Helpless parents everywhere are worried about their kids hypnotically transfixed on their electronic screens. Their illuminated faces as they stare into the screens has led leading addiction specialist Dr. Nicholas Kardaras, Ph.D. to name them Glow Kids. Where is all this going and is this doing children harm? In his recent book, Glow Kids: How Screen Addiction Is Hijacking Our Kids – And How To Break The Trance, Dr. Karakas examines how this new technology has been scientifically engineered to spark the brain’s dopamine levels and influence children to insatiably crave more and more. This modern day pass time has evolved into a digital drug designed to addict. And it is affecting children’s developing brains. This excerpt from his book gives a concise yet solid overview of the problem.
The author writes that “certain substances or behaviors tickle dopamine more than others. For example, brain imaging research shows us that eating – especially eating craving foods like chocolate – can raise dopamine levels by 50 per cent; while sex can raise dopamine by 100 per cent; snorting cocaine increases dopamine by 350 per cent; and ingesting crystal meth creates a whopping 1,200 per cent increase in dopamine. That’s why we’d say that crystal meth has the highest dopaminergic effect - and thus the highest addictive potential – amongst the substances just mentioned.
“So how dopaminergic are virtual experiences? According to one ground-breaking study by Koepp in 1998, video games increase dopamine as much as sex does, about 100 per cent. And keep in mind that those are positively quaint 1998 video games, not the 72-inch LCD, ultrarealistic, hyper-stimulating and highly arousing games of today.
“Think about it this way: we’d be horrified if our young children were exposed to something as inappropriate and stimulating as sex, yet we’re letting them get virtual brain orgasms every time they play video games. Knowing that, is it really any wonder that kids are so hooked on their electronics?
“As the navy’s Dr. Andrew Doan put it: ‘The problem is that video game playing (VGP) is estimated to increase brain dopamine levels equivalent to sex; thus VGP is risky in young minds that cannot say no as VGP literally hijacks their thoughts.’
“There’s one other very important factor that we need to keep in mind in trying to fully understand the addictive potential of video games: the reward schedule, also known as the schedule of reinforcement, a term used by psychologists to describe the pattern or frequency of dopamine-tickling rewards.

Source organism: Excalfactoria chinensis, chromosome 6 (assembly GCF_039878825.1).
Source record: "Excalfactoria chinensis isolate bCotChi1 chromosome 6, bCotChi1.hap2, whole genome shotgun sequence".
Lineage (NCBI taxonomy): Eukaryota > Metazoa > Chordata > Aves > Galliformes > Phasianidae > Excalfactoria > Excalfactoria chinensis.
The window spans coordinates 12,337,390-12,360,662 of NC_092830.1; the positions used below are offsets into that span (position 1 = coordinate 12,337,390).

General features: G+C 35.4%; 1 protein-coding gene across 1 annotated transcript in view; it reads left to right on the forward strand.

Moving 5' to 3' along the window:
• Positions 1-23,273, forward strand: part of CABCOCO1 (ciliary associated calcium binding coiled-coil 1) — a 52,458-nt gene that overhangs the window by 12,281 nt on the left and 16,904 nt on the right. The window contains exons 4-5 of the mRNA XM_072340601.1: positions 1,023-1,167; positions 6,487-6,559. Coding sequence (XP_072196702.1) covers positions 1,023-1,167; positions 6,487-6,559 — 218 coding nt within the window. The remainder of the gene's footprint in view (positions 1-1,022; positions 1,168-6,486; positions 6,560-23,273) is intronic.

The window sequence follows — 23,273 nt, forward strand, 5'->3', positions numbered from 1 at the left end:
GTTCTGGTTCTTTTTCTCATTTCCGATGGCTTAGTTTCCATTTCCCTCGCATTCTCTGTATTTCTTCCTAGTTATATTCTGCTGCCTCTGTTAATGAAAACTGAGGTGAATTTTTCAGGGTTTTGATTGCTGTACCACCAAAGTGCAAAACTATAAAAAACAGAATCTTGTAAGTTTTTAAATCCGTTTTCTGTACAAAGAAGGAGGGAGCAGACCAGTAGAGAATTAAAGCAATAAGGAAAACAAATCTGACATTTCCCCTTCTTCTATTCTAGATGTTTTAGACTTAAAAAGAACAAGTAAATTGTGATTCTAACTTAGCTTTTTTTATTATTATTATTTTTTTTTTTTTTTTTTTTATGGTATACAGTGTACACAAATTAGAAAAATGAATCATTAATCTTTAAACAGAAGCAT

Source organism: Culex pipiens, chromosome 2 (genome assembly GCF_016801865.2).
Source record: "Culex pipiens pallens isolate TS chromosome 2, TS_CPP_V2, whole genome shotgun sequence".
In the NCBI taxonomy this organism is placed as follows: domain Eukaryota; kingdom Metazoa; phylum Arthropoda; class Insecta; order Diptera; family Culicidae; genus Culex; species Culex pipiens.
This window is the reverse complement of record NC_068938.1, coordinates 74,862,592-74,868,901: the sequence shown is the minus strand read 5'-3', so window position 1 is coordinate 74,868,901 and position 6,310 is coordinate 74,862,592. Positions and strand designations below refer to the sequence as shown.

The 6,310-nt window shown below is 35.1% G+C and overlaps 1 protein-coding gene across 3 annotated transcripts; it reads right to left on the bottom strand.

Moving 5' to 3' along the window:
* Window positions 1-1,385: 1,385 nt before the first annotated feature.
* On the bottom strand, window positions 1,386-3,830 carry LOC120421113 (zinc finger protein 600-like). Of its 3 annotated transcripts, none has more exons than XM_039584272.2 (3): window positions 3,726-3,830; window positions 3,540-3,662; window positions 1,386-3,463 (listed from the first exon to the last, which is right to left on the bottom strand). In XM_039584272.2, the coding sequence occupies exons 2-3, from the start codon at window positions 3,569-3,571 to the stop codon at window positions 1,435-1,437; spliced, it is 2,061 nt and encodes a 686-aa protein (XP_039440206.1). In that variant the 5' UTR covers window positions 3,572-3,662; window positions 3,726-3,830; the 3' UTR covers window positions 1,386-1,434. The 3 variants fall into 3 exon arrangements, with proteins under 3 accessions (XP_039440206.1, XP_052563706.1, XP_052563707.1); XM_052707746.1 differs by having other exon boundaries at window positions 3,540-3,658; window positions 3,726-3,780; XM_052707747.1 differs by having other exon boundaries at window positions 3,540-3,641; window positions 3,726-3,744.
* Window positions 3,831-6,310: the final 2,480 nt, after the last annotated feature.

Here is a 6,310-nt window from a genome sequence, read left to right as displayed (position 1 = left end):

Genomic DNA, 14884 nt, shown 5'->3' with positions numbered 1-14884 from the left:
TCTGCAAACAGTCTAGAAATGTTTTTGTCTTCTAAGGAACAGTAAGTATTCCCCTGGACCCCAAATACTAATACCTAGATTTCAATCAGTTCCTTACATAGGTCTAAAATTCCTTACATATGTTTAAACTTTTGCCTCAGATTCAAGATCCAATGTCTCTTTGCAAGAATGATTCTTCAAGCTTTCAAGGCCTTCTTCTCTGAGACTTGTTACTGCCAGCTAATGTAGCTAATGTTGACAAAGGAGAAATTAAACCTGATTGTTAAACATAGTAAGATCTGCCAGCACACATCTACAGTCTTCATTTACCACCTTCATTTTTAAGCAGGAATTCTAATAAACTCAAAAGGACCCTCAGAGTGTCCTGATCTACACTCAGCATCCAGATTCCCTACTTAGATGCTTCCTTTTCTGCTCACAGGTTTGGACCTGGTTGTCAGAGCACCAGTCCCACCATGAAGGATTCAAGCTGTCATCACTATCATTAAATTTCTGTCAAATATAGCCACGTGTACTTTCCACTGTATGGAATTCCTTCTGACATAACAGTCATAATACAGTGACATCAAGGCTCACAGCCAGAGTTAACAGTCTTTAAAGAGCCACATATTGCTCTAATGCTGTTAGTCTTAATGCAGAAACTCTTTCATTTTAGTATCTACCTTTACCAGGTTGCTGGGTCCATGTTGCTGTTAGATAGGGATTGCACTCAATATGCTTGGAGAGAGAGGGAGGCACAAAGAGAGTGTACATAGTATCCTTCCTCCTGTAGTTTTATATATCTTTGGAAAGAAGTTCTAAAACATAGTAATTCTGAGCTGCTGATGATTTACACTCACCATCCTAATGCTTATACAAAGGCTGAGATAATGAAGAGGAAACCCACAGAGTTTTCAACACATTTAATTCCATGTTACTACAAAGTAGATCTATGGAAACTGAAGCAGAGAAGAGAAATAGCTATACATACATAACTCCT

“As mentioned earlier, natural dopaminergic activities require time and effort: if I get a dopamine tickle when I eat a piece of chocolate cake, we can say that the event has a buildup (I get the cake and cut it), an actual engagement period (I eat the cake) and a coming-down period (I digest the cake). The same can be said for sex – arousal, fooling around and then climax; for the young and vigorous, maybe a rinse and repeat. But I’m not repeatedly rewarding myself (getting the dopamine tickle) continuously over a period of hours.
“Drugs and virtual stimulation, however, can be quickly repeated, over and over again. I can keep playing Minecraft or shooting the target in a shooter game as my dopamine squirts in a rat-tat-tat fashion, and it’s that rapid reward schedule of a continuous brain orgasm that creates such a powerful addiction dynamic.
“While an adult may have the willpower to refrain from engaging with tech as powerful and addicting as sex, from a developmental standpoint, since the brain’s frontal cortex – the brain’s braking mechanism, which controls impulsivity – isn’t fully developed until well into a person’s twenties, a child simply doesn’t have the neurobiological apparatus to handle that level of stimulation.
“Thus once little Johnny and Suzie experience that feel-good electronic orgasm-like dopamine tickle, they want to push the repeat button again ….. and again ….. and again ….. and again.
“How compulsive are video games? Here’s a telling factoid: according to the manufacturer, gamers have played the Call of Duty series – one of the most popular first-person-shooter games - for 23 billion total hours ….. That adds up to 2.85 million years …. And that’s just one franchise.
“A rather prophetic episode of Star Trek: The Next Generation called ‘The Game’, which aired 25 years ago, back in 1991, vividly depicts this addictive brain orgasm effect: the crew of the Enterprise is given a virtual headset game that produces an intensely euphoric sensation. They become so addicted to the devices that they walk around in a perpetually trancelike state – not unlike that of Google Glass wearers – and are almost taken over by another species while in their euphoric stupor.”
Nicholas Kardaras, Ph.D., Glow Kids: How Screen Addiction Is Hijacking Our Kids – And How To Break The Trance, St. Martin’s Press, 2016
Video Game Addiction: How Programmers Hook Players http://www.mybestbuddymedia.com/2015/06/video-game-addiction-how-programmers.html
Violent Video Games Increase Aggression, Lessen Empathy http://www.mybestbuddymedia.com/2013/02/violent-video-games-increase-aggression.html
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